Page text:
November 12, 2021
One of the highlights of the Analogue Spotlight section at the recent Photography Show was a lively talk by Tonicha Gordon and Nikki Layton, aka The Grain Gurls. We caught up with Tonicha to find out why so many photographers under 30 continue to be drawn to film…
What exactly is The Grain Gurls and how and why did you and Nikki get into film photography?
Grain Gurls is a free-to-join, not-for-profit collective for female film photographers. I started off shooting digital when I studied photography in college. From there I experimented with Polaroid and Lomography and then decided to give full-on film photography a go. I’ve never looked back
For me, film photography is a lot more personal, in the sense of getting more involved with the camera. With digital, you can take 10 frames within 10 seconds and pick the best one, but with film, you have to put your heart and soul into it and work with or against the camera – the element of surprise is appealing too, as you won’t see the results until the film is developed.
Some of colours and textures you get with film are just phenomenal, too.
We are both into street photography, but I have been getting heavily into shooting landscapes with film, too. I live in the Lake District, so there is more than enough scenery. Nikki has also been doing a lot of portraiture.
Why set up Grain Gurls now?
It was a lockdown project. We were both bored, and we’d discussed setting up a platform to support women film photographers on Instagram. We just thought, right, let’s do it; even if nothing comes of it, we’ve got something that we can do as a fun side project.
With lockdown you have all the time in the world.
Do you make many more from the site?
It’s more of a general resource for the film community. We do sell merchandise, but any money we make we put back into the site. We generated enough money from sticker sales to set up a website, for example.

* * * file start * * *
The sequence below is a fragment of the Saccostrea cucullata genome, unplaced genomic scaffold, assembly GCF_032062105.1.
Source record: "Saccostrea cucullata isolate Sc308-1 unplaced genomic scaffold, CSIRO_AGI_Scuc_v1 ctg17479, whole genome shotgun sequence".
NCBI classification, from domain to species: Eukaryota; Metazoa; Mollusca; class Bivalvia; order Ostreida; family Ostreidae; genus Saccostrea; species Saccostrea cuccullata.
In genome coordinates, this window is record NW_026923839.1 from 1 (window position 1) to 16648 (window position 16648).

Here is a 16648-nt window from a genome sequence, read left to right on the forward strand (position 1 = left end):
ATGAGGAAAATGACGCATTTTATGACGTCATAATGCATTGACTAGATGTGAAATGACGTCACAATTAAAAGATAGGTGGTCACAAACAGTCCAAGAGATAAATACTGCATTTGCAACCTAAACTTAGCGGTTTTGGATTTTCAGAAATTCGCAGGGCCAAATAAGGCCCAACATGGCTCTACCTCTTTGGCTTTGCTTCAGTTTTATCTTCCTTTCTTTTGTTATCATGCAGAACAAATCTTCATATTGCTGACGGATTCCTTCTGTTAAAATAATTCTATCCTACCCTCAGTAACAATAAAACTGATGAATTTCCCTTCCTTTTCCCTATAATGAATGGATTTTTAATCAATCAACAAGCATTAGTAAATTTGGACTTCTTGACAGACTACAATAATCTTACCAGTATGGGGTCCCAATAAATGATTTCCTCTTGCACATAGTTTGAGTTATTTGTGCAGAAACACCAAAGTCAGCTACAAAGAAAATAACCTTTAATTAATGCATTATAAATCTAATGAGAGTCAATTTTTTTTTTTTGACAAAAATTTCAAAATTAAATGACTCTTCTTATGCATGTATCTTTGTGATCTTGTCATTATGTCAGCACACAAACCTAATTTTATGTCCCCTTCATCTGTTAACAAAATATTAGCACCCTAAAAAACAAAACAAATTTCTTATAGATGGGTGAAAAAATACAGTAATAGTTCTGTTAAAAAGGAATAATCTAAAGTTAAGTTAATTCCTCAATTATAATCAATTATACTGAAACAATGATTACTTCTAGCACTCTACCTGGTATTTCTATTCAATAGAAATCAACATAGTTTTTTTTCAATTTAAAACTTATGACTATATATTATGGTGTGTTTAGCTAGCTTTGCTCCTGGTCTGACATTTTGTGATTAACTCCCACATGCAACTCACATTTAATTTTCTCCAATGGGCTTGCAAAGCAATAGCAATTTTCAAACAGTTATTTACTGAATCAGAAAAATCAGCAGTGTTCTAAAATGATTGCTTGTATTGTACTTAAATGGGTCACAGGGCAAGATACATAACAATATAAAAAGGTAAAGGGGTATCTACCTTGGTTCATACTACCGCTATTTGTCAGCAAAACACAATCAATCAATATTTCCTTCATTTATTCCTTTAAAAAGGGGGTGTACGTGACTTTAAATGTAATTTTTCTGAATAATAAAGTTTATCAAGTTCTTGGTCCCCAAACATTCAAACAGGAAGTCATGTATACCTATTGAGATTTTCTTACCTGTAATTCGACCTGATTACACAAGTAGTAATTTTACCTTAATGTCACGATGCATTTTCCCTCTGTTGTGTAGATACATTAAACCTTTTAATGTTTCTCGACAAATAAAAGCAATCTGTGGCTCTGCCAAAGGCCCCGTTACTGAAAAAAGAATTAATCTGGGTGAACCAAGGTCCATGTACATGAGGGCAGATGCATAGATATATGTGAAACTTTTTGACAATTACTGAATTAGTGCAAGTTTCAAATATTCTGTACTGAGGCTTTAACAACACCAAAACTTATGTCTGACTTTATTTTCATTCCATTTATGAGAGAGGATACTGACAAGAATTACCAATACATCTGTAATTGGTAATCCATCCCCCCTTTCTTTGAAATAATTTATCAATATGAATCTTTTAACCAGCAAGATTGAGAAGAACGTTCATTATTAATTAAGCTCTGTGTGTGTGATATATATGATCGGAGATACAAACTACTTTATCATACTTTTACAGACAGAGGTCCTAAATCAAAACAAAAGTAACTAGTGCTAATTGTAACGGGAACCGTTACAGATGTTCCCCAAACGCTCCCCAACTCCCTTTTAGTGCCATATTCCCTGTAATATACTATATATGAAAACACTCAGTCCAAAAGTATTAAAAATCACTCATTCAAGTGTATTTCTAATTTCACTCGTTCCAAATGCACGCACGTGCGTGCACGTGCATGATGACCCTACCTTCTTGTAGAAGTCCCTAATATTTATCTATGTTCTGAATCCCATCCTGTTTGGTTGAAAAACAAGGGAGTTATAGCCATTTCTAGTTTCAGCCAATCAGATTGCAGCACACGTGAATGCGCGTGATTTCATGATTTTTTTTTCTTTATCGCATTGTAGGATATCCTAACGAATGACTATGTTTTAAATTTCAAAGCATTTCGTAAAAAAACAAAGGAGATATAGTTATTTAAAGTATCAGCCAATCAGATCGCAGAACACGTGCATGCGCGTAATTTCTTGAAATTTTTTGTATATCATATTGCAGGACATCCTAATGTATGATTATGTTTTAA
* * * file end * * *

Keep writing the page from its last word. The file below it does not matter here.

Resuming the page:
What specifically are you doing to get more young women involved with film photography?
As well as building the community, we want to do photo walks with the aim of bringing female film photographers together and helping them to make friends or ‘film buddies.’ I also plan to do a blog on safer street photography, as for many women, wandering around a city centre on their own with a film camera can be intimidating.
What film gear are you currently using?
I use an Olympus OM2n with a f/1.8 50mm lens, then a point and shoot Olympus mju. I recently bought a Bronica ETRS 120. Shooting film has opened my photographic ‘eye’ a lot more and reignited a passion for photography.
With today’s digital cameras so advanced, do you sometimes find shooting manually with film cameras can be frustrating?
No not really. You can get AF film cameras, but I prefer the manual side of photography – it’s how I learned. With film you do have to put a lot of thought into it – the speed of the film, how old it is, how it’s been stored, etc. Shooting film can be more of a challenge, but it’s fun.
But phones are now so advanced…
Yes but with smartphone technology now so advanced, it’s like anyone can do photography. I think a lot of younger people are looking for something different, which is why they are turning to film photography, Polaroids etc. The guy I bought my Bronica from was a retired pro photographer and he was delighted that a new generation was getting into film.
Film can be expensive, too. What do you do to keep costs down?
Both Nikki and I scan at home so we only pay for film development. Some retailers, such as Analogue Wonderland, now have a point system, so the more you buy, the more you get off – this is useful if bulk buying. Film subscription services are also good value for money. You can also find cheap film on eBay or Facebook Marketplace, but you have to be quick.
Do you worry this film photography boom will prove to be a hipster fad and peter out in a few years?
I don’t think so. There are always bandwagon jumpers, but our experience has shown there is definitely a bigger community out there which has a passion for film photography. Film will stick around, so long as it doesn’t get too expensive. And even if some great films are discontinued, there are lots of independent labs bringing out interesting new emulsions.
You’re big mates with West Yorkshire Cameras. Do you get the sense film retailers are benefitting from this revival?
Definitely. When I first visited West Yorkshire Cameras a few years ago, they just had tiny little shop, now they’ve got a cult following on Instagram and a much bigger store. A lot of people approach them for interviews, not to mention repairs – they are very handy when people find old cameras and need specialist help. So everyone in the community is benefiting from the film revival.
Analogue Wonderland opens female-led film lab